Design: Some creative custom lettering for the label name, following the style of the font used for 'Hit Parade Tunes,' which bore the name 'Engravers' in view of the fact that it was based on the lettering produced by the process of copper engraving, and featured tiny stub serifs. Both the 'V' and the 'E' have been modified to fit the available space.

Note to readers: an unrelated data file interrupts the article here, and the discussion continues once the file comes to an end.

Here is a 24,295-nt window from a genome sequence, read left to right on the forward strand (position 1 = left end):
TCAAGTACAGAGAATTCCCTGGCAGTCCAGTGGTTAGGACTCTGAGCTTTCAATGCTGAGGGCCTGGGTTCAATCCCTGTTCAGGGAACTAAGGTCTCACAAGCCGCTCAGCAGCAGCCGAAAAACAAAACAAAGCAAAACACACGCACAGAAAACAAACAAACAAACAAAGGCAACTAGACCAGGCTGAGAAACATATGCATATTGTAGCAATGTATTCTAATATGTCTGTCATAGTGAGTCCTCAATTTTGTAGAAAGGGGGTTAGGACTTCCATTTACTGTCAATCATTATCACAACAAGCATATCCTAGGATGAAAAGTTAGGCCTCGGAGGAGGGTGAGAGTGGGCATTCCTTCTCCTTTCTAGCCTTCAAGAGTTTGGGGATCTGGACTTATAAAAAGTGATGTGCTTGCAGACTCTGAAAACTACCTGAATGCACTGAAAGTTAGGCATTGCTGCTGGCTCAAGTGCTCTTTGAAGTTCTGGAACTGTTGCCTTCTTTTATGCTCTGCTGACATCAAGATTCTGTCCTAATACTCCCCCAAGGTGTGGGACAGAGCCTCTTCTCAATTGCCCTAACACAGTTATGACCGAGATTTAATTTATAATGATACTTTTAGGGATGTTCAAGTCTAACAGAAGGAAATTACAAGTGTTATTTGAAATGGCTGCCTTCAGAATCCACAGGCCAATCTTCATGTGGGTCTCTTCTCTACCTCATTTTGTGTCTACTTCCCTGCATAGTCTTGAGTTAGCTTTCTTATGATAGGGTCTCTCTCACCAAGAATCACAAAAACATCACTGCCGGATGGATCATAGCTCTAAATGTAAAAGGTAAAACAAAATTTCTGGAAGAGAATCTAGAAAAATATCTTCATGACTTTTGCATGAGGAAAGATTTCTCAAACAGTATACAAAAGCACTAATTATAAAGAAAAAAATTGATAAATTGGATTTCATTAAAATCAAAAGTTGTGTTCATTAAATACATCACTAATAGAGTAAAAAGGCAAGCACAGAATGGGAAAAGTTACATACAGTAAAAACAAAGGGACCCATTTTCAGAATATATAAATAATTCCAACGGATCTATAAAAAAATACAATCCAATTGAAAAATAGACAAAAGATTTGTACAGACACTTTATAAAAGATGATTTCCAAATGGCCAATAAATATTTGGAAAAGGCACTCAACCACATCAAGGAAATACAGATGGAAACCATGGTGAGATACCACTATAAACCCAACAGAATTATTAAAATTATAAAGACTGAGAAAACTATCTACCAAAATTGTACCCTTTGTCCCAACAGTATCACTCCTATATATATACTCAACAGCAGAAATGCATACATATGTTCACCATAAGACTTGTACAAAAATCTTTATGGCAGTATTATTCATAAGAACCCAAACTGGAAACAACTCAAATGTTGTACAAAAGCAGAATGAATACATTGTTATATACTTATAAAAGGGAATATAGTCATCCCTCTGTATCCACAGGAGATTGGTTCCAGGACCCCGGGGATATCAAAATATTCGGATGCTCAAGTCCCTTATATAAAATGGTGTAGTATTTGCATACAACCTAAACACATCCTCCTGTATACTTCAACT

History: In the main, labels such as this featured inferior, cheaply-priced ('value') 'knock-off' copies of hit parade tunes by better-known artists; Love Letters In The Sand was a major hit for singer Pat Boone in 1957. The Hit Parade, in which record sales (in the main, 45 rpm speed) came to the fore in the early 1950s, and was a phenomenon generated by the affluence of the post-war teenage segment of the population. Chart listings were heavily promoted on radio and television. A proliferation of independent record labels soon sprang up, trying to cash in on the pop music act. The best-known of these was the Sun label in Memphis, Tennessee, whose stable of successful recording artists included Elvis Presley, Johnny Cash, Carl Perkins, Roy Orbison and others.